I was right in the middle of college when “Chappelle’s Show” premiered on Comedy Central, placing me among its primary target demographic. The show came out of nowhere to take over the network, delivering a cultural cachet rivaled only by early “South Park” and making everyone think they were Rick James at the club or Prince playing basketball. The show’s many catchphrases worked their way into the mainstream-masquerading-as-underground culture; the backlash was inevitable, but no expected that backlash to come from Dave Chappelle himself, who, shortly after signing a $50 million deal with Comedy Central before production of the show’s third season, called it quits and went to Africa to clear his head. The third season never aired, though Comedy Central will soon be airing four half-hour episodes culled from unused footage shot before Chappelle shut everything down.
This is all necessary for you to understand, because without the history, Dave Chappelle’s Block Party might just seem like any other concert film, or an excuse for publicists to milk Chappelle’s youth appeal for a few more pennies, when it’s really a portrait of an artist finally breaking free. Chappelle has spoken about how the show burned him out, as well as the artificiality of Los Angeles in general and the industry in specific, and the film captures the moment in September 2004, five months after the last episode of his show had aired, when Chappelle visibly decided to do things his way. Directed by Michel Gondry, of Eternal Sunshine of the Spotless Mind and music videos for Bjork and the White Stripes, Dave Chappelle’s Block Party is an energetic, entertaining, buoyant documentary that manages to combine hip-hop, comedy, and portraits of real people to turn a concert film into a positive manifesto about humanity.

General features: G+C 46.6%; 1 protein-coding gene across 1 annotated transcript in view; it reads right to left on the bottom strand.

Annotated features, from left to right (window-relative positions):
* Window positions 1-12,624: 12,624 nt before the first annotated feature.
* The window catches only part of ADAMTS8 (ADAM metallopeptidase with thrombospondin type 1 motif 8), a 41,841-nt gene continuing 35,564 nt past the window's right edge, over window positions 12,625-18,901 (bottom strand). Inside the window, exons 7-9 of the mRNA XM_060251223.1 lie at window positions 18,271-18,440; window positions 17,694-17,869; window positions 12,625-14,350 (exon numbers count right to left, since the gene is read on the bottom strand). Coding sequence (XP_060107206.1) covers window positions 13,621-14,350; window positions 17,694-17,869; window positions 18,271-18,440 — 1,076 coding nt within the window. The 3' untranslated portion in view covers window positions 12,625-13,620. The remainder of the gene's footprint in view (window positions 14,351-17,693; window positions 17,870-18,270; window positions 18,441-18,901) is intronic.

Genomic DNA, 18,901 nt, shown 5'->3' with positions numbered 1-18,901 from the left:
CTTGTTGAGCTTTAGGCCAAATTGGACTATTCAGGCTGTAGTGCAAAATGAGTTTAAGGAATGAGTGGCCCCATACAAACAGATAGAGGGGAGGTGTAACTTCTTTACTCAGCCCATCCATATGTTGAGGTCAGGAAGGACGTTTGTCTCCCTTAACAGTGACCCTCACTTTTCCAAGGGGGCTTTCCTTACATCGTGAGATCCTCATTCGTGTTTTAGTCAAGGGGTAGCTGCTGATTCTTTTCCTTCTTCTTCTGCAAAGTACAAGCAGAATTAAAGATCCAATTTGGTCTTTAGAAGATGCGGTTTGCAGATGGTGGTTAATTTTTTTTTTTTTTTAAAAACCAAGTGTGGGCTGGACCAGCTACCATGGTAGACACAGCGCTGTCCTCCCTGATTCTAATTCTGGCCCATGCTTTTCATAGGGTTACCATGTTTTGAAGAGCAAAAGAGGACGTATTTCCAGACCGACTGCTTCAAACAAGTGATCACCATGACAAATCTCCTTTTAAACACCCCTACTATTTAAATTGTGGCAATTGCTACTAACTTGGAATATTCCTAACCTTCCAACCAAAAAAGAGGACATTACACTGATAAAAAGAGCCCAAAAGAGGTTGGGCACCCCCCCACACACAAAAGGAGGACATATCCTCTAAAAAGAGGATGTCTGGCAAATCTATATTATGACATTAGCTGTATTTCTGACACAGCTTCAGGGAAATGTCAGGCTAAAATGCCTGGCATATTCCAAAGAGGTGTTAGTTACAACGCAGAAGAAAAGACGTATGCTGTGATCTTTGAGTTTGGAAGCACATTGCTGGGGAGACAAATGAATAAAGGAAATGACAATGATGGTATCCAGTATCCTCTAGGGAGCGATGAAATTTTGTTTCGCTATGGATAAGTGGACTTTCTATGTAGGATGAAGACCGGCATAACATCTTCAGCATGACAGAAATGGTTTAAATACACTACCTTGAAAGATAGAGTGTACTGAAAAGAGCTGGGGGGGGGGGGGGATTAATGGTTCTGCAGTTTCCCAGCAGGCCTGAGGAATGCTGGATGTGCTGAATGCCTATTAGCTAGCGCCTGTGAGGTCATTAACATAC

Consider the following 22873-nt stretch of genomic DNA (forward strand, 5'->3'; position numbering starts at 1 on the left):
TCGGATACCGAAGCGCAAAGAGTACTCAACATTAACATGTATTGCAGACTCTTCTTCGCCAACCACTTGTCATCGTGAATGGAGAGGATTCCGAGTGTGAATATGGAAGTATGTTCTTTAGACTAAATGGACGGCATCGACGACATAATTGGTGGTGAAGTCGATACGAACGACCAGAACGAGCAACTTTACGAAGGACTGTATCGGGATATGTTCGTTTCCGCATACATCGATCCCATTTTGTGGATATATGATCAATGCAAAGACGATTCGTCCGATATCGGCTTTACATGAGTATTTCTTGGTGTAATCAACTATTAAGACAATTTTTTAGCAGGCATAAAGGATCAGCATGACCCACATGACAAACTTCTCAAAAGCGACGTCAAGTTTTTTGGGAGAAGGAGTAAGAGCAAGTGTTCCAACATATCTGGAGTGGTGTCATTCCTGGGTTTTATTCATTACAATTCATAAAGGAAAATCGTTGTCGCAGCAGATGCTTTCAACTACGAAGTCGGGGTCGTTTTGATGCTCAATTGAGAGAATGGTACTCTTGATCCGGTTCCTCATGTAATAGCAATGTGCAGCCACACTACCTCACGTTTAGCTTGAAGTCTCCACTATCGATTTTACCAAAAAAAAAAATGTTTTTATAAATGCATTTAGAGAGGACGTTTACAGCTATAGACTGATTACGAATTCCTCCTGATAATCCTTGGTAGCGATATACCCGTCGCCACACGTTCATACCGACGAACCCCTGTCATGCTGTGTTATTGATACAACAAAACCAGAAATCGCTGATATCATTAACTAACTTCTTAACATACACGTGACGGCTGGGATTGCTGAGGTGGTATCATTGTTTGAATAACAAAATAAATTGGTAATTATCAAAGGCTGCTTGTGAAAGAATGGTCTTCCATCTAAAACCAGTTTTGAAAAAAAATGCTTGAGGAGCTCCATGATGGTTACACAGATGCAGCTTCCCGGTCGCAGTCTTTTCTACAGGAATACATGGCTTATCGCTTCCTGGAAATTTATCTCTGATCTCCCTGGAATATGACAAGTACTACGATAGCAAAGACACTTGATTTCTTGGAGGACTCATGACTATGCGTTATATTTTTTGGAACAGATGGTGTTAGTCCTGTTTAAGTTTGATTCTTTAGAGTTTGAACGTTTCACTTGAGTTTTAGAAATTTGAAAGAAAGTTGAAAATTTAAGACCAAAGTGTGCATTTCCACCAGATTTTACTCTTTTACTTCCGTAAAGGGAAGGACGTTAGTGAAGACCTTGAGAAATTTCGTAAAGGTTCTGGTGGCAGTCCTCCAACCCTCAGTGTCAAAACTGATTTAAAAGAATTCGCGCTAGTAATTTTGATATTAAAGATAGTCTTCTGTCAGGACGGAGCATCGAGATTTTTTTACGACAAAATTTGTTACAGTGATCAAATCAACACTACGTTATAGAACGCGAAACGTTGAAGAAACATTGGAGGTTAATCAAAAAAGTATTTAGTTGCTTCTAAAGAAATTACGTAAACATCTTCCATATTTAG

The film starts with the New York concert, then cuts to three days earlier, when Chappelle went home to Dayton, Ohio, to pass out tickets to the show to shopkeepers, cashiers, and kids on the street. As well as including a charter bus ride to the show and back and a hotel room for the night after the concert, the tickets go to a wide variety of people: young, old, black, white. Chappelle likes Ohio because people there treat him normally, and it’s clear he’s eager to pay them back by inviting the people he loves the most to the free party he’s having. While there, he also recruits the Central State University marching band and drumline to come to the show and play for the crowd and the artists, and when they get to New York, it’s a blast watching these college kids play a horn-heavy “Jesus Walks” under the approving eye of Kanye West. West actually gets the concert started with “Get ‘Em High,” and he’s helped by Common and Talib Kweli, both of whom will perform again later. The roster also features Mos Def, Cody Chesnutt, John Legend, Erykah Badu, Dead Prez, Jill Scott, the Roots, Big Daddy Kane, and the reunion performance of the Fugees. It’s a stellar lineup, and Gondry captures the performances with an intimacy and energy rarely seen in concert footage. The artists involved keep the energy high, and Gondry cuts between the live performances and rehearsal footage, breaking to show Chappelle exploring Brooklyn, which is where the film really finds its voice.